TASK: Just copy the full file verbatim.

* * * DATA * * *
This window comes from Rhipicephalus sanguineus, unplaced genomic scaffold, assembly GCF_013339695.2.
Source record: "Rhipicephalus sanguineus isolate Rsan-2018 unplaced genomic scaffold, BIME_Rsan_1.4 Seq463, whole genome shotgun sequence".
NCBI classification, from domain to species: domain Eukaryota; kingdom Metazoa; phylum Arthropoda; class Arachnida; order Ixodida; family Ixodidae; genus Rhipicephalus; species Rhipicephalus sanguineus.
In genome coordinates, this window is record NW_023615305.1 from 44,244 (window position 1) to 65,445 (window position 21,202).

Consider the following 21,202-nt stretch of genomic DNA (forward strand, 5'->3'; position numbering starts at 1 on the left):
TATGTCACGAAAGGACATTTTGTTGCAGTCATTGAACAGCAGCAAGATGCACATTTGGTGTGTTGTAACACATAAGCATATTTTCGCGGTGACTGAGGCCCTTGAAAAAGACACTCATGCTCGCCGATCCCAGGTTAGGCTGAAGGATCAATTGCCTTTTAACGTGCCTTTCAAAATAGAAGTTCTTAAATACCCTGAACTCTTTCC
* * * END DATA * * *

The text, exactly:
This window comes from Rhipicephalus sanguineus, unplaced genomic scaffold, assembly GCF_013339695.2.
Source record: "Rhipicephalus sanguineus isolate Rsan-2018 unplaced genomic scaffold, BIME_Rsan_1.4 Seq463, whole genome shotgun sequence".
NCBI classification, from domain to species: domain Eukaryota; kingdom Metazoa; phylum Arthropoda; class Arachnida; order Ixodida; family Ixodidae; genus Rhipicephalus; species Rhipicephalus sanguineus.
In genome coordinates, this window is record NW_023615305.1 from 44,244 (window position 1) to 65,445 (window position 21,202).

Consider the following 21,202-nt stretch of genomic DNA (forward strand, 5'->3'; position numbering starts at 1 on the left):
TATGTCACGAAAGGACATTTTGTTGCAGTCATTGAACAGCAGCAAGATGCACATTTGGTGTGTTGTAACACATAAGCATATTTTCGCGGTGACTGAGGCCCTTGAAAAAGACACTCATGCTCGCCGATCCCAGGTTAGGCTGAAGGATCAATTGCCTTTTAACGTGCCTTTCAAAATAGAAGTTCTTAAATACCCTGAACTCTTTCC